Press Release


(courtesy Kevin Kovac)

Welcome to the elite, John Blankenship.

John Blankenship celebrates in victory lane on Saturday night
John Blankenship celebrates in victory lane on Saturday night

The 32-year-old driver from Williamson, W.Va., reached the mountaintop of dirt Late Model racing on Saturday night, racing forward from the 12th starting spot to capture the 43rd annual DIRTcar UMP-sanctioned World 100 at Eldora Speedway.

Blankenship passed Terry Phillips of Springfield, Mo., for the lead on lap 53 and never looked back. He secured the biggest win of his decade-long racing career – a star-making triumph worth $46,000 – by reaching the checkered flag 1.757 seconds ahead of Union, Ky.’s Darrell Lanigan of Union, Ky., whose late bid to finally put the World 100 on his resume fell short.

A low-key racer who has come of age as a championship contender this season on the Lucas Oil Late Model Dirt Series, Blankenship kept an even keel during his Victory Lane celebration with his father/car owner Don and crew. He had a hard time grasping the significance of what he had accomplished in front of a massive crowd that ranked as one of the largest in the history of the historic high-banked, half-mile oval.

“It’s unbelievable,” Blankenship said with reverence after becoming the 27th driver – and first from the state of West Virginia – to win dirt Late Model racing’s most prestigious event. “I can’t describe being up here (on the winner’s stage).

“I’m not a real emotional type of guy. I’ve been let down so many times by expectations being so high (at Eldora), when it finally happens it’s almost just surreal. It’ll soak in about Wednesday and then I’ll be really elated and probably go party some.”

Blankenship races with Bobby Pierce
Blankenship races with Bobby Pierce

As Blankenship cruised out front and Lanigan vainly attempted to run him down, the most compelling late-race battle was for third place. Three-time World 100 winner Scott Bloomquist of Mooresburg, Tenn., came out on top of the three-car tussle, grabbing third from Phillips on lap 94 and then turning back a furious outside assault from 16-year-old Bobby Pierce of Oakwood, Ill., to register his 16th top-five finish in 24 career World 100 starts.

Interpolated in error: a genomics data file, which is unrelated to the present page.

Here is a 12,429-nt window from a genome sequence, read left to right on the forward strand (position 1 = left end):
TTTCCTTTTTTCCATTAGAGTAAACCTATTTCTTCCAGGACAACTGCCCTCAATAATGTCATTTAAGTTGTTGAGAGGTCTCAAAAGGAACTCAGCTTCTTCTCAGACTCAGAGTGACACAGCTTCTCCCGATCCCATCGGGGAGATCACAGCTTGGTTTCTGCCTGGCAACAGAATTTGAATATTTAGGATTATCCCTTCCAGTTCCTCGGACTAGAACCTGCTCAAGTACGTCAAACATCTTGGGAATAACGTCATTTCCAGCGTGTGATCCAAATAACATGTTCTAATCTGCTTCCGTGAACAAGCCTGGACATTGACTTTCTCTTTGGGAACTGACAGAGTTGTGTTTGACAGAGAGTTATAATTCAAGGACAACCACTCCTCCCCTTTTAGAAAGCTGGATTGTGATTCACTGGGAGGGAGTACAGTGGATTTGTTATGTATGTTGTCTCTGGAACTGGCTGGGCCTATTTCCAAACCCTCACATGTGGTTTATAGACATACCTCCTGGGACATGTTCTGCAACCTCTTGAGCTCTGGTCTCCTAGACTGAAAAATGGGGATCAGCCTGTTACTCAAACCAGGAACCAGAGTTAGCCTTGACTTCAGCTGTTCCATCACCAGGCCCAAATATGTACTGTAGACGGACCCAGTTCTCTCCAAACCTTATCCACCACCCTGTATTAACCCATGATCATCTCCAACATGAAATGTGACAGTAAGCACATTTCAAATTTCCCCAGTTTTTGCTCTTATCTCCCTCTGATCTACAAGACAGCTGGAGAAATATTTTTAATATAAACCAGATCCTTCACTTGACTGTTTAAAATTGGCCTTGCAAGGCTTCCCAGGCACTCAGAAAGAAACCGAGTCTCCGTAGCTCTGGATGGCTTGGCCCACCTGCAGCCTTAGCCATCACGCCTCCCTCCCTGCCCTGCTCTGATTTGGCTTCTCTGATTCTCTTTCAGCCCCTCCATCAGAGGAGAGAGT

Pierce, who started from the outside pole and led laps 8-13, settled for a fourth-place finish in his spectacular first-ever World 100 appearance. The rising young star drew some of the loudest cheers from the crowd as he went toe-to-toe with veteran drivers throughout the race.

World of Outlaws Late Model Series points leader Josh Richards of Shinnston, W.Va., completed the top five, reaching fifth with two laps remaining to conclude a steady march forward from the 20th starting spot.

Phillips, who started from the pole position and led laps 1-7 and 15-52, slipped to a sixth-place finish in his eighth career World 100 start but first since 2006.

No one broke through traffic in the 100-lapper quicker that Blankenship. He was only ninth when the race’s first caution flag flew on lap 21 for a flat right-rear tire on the car driven by Brandon Sheppard of New Berlin, Ill., but he reached fifth on lap 36, took third from Pierce on lap 44, passed Lanigan for second on lap 48 and sailed into the lead with a smooth slide underneath Phillips on lap 53.

“We’ve had a good car here all week and hit on a little something last night,” Blankenship said of his Rocket machine. “I felt real good about a long (green-flag) run, so I was real surprised I took the lead as early as I did.”

The now famous Eldora gas bombs lights up the night sky
The now famous Eldora gas bombs lights up the night sky